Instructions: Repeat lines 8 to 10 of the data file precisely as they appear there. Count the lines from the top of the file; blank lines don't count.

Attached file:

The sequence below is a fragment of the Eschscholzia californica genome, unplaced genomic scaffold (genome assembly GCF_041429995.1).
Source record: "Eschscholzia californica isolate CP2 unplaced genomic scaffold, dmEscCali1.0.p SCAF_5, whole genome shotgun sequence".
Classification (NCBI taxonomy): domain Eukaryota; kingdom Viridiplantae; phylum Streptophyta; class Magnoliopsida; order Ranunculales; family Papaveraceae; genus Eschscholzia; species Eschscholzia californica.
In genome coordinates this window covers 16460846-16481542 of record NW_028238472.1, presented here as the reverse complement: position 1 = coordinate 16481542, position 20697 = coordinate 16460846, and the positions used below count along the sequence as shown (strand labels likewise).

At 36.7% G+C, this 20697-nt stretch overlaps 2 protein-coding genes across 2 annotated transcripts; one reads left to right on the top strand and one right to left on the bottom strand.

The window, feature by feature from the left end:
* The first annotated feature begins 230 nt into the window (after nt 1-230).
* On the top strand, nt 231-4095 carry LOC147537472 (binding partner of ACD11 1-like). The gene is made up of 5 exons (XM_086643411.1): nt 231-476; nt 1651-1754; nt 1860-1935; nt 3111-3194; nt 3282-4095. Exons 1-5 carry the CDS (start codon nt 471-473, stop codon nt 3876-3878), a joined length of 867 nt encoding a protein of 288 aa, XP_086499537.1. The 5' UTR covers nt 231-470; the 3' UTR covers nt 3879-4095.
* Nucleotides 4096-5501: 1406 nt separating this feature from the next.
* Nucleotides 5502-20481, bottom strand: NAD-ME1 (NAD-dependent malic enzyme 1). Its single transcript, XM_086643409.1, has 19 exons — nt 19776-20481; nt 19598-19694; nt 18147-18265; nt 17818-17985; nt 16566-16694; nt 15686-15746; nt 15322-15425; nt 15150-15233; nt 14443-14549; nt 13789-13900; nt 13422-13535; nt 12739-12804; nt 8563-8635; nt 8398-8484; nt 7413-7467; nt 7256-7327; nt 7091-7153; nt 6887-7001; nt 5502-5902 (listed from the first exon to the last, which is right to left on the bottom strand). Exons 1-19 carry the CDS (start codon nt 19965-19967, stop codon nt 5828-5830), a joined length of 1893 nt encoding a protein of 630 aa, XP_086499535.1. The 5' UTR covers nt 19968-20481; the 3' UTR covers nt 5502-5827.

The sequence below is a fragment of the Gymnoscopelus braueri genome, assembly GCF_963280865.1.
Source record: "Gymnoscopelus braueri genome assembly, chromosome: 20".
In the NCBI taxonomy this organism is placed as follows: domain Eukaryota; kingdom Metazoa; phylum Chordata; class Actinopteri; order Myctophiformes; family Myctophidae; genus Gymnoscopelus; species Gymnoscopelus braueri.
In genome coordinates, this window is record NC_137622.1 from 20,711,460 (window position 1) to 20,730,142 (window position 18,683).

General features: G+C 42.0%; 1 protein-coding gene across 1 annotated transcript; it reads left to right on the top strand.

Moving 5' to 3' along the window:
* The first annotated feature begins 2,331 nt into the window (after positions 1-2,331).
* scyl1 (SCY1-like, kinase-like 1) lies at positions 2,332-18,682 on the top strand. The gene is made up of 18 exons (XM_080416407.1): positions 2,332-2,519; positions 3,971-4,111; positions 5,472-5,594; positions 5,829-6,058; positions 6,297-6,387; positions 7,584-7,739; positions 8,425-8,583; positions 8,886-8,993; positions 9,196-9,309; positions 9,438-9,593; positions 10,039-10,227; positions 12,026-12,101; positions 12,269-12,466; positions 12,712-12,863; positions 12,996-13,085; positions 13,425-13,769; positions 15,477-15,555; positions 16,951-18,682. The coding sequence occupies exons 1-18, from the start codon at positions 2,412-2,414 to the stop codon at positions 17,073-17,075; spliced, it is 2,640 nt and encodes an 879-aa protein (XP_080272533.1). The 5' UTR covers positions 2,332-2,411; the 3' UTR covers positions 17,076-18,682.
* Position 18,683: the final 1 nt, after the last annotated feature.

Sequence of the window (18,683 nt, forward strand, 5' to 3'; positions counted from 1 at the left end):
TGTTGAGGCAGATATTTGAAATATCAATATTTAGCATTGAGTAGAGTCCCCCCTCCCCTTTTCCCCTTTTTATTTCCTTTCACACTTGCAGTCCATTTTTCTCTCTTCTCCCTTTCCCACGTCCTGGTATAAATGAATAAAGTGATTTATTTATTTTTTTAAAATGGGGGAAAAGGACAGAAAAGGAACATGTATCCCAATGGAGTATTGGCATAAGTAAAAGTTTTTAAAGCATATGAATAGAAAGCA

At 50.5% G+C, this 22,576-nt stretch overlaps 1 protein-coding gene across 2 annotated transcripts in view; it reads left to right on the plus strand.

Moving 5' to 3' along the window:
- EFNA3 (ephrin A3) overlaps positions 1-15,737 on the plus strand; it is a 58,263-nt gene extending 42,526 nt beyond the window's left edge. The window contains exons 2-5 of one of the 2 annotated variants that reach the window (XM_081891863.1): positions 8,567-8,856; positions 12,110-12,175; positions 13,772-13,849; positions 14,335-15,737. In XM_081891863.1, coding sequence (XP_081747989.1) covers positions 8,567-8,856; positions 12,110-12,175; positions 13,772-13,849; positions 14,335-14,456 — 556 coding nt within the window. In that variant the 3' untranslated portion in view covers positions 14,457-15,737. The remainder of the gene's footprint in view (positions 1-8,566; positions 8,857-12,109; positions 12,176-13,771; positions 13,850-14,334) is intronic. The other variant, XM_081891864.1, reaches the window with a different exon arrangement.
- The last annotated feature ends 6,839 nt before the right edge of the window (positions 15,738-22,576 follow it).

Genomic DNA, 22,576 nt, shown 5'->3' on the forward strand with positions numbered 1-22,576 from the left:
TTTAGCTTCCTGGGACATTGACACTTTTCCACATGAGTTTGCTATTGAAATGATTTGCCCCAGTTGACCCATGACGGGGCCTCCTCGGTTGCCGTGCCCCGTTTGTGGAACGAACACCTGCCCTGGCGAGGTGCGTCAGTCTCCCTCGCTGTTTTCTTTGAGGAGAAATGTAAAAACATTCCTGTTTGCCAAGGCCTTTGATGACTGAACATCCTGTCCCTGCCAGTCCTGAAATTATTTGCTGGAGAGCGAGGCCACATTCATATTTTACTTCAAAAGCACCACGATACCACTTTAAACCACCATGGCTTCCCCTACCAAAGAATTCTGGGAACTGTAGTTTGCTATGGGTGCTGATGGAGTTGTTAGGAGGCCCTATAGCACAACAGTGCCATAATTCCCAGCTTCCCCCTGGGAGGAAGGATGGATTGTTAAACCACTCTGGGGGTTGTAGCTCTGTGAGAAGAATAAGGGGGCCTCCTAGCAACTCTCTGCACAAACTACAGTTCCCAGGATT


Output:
* On the top strand, nt 231-4095 carry LOC147537472 (binding partner of ACD11 1-like). The gene is made up of 5 exons (XM_086643411.1): nt 231-476; nt 1651-1754; nt 1860-1935; nt 3111-3194; nt 3282-4095. Exons 1-5 carry the CDS (start codon nt 471-473, stop codon nt 3876-3878), a joined length of 867 nt encoding a protein of 288 aa, XP_086499537.1. The 5' UTR covers nt 231-470; the 3' UTR covers nt 3879-4095.
* Nucleotides 4096-5501: 1406 nt separating this feature from the next.
* Nucleotides 5502-20481, bottom strand: NAD-ME1 (NAD-dependent malic enzyme 1). Its single transcript, XM_086643409.1, has 19 exons — nt 19776-20481; nt 19598-19694; nt 18147-18265; nt 17818-17985; nt 16566-16694; nt 15686-15746; nt 15322-15425; nt 15150-15233; nt 14443-14549; nt 13789-13900; nt 13422-13535; nt 12739-12804; nt 8563-8635; nt 8398-8484; nt 7413-7467; nt 7256-7327; nt 7091-7153; nt 6887-7001; nt 5502-5902 (listed from the first exon to the last, which is right to left on the bottom strand). Exons 1-19 carry the CDS (start codon nt 19965-19967, stop codon nt 5828-5830), a joined length of 1893 nt encoding a protein of 630 aa, XP_086499535.1. The 5' UTR covers nt 19968-20481; the 3' UTR covers nt 5502-5827.